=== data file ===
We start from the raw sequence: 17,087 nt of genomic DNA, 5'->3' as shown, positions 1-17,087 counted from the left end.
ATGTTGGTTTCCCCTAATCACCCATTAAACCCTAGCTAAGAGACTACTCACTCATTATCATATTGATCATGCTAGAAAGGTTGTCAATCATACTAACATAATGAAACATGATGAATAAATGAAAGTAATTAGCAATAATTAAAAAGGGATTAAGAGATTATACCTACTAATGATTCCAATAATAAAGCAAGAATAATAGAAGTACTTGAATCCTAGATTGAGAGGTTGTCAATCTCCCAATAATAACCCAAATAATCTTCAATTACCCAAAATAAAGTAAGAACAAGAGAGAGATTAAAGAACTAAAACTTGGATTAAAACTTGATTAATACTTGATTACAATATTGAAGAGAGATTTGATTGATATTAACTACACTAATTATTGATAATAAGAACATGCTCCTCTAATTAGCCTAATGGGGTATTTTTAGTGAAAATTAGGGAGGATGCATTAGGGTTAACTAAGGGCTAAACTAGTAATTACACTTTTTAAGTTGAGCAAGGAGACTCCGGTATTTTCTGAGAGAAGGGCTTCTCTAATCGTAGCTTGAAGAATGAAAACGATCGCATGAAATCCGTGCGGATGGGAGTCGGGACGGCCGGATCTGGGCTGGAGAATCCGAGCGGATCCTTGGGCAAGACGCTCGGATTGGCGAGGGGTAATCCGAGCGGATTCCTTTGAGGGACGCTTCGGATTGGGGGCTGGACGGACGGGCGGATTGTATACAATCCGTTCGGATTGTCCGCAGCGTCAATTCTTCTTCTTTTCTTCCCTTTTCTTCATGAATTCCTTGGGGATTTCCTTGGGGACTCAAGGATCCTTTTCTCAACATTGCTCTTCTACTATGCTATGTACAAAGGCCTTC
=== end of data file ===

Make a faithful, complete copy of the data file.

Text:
We start from the raw sequence: 17,087 nt of genomic DNA, 5'->3' as shown, positions 1-17,087 counted from the left end.
ATGTTGGTTTCCCCTAATCACCCATTAAACCCTAGCTAAGAGACTACTCACTCATTATCATATTGATCATGCTAGAAAGGTTGTCAATCATACTAACATAATGAAACATGATGAATAAATGAAAGTAATTAGCAATAATTAAAAAGGGATTAAGAGATTATACCTACTAATGATTCCAATAATAAAGCAAGAATAATAGAAGTACTTGAATCCTAGATTGAGAGGTTGTCAATCTCCCAATAATAACCCAAATAATCTTCAATTACCCAAAATAAAGTAAGAACAAGAGAGAGATTAAAGAACTAAAACTTGGATTAAAACTTGATTAATACTTGATTACAATATTGAAGAGAGATTTGATTGATATTAACTACACTAATTATTGATAATAAGAACATGCTCCTCTAATTAGCCTAATGGGGTATTTTTAGTGAAAATTAGGGAGGATGCATTAGGGTTAACTAAGGGCTAAACTAGTAATTACACTTTTTAAGTTGAGCAAGGAGACTCCGGTATTTTCTGAGAGAAGGGCTTCTCTAATCGTAGCTTGAAGAATGAAAACGATCGCATGAAATCCGTGCGGATGGGAGTCGGGACGGCCGGATCTGGGCTGGAGAATCCGAGCGGATCCTTGGGCAAGACGCTCGGATTGGCGAGGGGTAATCCGAGCGGATTCCTTTGAGGGACGCTTCGGATTGGGGGCTGGACGGACGGGCGGATTGTATACAATCCGTTCGGATTGTCCGCAGCGTCAATTCTTCTTCTTTTCTTCCCTTTTCTTCATGAATTCCTTGGGGATTTCCTTGGGGACTCAAGGATCCTTTTCTCAACATTGCTCTTCTACTATGCTATGTACAAAGGCCTTC